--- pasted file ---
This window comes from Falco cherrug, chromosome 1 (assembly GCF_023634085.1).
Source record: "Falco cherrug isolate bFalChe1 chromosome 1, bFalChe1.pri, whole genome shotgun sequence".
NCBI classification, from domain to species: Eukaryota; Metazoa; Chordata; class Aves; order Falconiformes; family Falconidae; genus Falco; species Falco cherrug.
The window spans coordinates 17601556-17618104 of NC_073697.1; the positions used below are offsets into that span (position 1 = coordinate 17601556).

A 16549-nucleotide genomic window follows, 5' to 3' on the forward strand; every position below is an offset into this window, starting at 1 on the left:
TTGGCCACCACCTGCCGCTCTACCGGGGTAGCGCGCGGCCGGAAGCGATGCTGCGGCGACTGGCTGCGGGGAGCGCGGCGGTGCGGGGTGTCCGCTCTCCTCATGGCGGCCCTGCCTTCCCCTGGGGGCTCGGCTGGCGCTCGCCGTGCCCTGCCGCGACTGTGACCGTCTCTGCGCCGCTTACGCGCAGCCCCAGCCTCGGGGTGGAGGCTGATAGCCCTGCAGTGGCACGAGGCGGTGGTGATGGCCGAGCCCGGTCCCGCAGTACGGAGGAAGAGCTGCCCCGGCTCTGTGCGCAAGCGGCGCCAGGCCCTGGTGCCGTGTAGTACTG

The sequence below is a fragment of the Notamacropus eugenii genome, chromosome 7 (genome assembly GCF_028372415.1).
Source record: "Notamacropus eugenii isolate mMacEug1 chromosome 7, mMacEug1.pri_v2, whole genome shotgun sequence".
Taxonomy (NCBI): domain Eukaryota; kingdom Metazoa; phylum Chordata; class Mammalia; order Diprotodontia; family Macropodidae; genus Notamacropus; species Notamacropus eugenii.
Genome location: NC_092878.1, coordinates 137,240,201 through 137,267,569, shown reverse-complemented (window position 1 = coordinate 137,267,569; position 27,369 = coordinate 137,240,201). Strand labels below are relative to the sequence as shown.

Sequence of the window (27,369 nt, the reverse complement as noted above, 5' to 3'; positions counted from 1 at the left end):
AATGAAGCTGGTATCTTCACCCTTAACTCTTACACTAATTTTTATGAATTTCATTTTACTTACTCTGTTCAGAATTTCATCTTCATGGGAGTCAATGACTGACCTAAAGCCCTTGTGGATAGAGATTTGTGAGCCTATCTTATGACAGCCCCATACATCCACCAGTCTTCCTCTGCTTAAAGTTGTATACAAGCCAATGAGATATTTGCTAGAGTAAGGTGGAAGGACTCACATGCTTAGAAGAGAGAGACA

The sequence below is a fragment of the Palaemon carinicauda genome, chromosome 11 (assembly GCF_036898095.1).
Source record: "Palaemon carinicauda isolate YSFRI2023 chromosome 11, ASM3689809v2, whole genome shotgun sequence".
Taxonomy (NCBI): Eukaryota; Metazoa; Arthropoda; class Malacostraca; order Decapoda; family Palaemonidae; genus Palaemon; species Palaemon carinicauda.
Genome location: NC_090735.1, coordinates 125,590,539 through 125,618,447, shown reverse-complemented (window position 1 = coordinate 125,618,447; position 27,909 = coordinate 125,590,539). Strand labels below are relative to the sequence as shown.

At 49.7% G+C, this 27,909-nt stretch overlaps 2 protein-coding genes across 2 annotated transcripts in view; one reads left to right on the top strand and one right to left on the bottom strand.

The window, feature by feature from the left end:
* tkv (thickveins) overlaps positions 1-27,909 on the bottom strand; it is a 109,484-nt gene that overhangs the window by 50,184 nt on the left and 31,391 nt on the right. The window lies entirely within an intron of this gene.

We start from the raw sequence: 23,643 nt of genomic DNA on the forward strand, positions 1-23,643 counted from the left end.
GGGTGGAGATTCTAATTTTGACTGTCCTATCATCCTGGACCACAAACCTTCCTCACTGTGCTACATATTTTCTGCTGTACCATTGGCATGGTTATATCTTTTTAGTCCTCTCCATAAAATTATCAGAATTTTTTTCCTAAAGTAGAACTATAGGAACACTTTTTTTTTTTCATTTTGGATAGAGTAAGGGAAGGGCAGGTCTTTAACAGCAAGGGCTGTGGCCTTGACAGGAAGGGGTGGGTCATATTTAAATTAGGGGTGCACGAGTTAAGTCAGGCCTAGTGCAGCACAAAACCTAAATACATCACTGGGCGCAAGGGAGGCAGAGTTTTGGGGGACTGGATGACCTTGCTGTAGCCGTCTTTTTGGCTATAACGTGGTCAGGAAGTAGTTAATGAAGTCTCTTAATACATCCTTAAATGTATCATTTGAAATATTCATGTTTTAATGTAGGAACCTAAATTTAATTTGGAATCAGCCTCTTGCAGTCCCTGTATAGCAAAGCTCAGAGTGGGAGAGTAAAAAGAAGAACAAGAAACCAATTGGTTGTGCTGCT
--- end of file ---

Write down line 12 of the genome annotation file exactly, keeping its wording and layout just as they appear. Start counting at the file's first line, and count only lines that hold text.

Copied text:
AATGAAGCTGGTATCTTCACCCTTAACTCTTACACTAATTTTTATGAATTTCATTTTACTTACTCTGTTCAGAATTTCATCTTCATGGGAGTCAATGACTGACCTAAAGCCCTTGTGGATAGAGATTTGTGAGCCTATCTTATGACAGCCCCATACATCCACCAGTCTTCCTCTGCTTAAAGTTGTATACAAGCCAATGAGATATTTGCTAGAGTAAGGTGGAAGGACTCACATGCTTAGAAGAGAGAGACA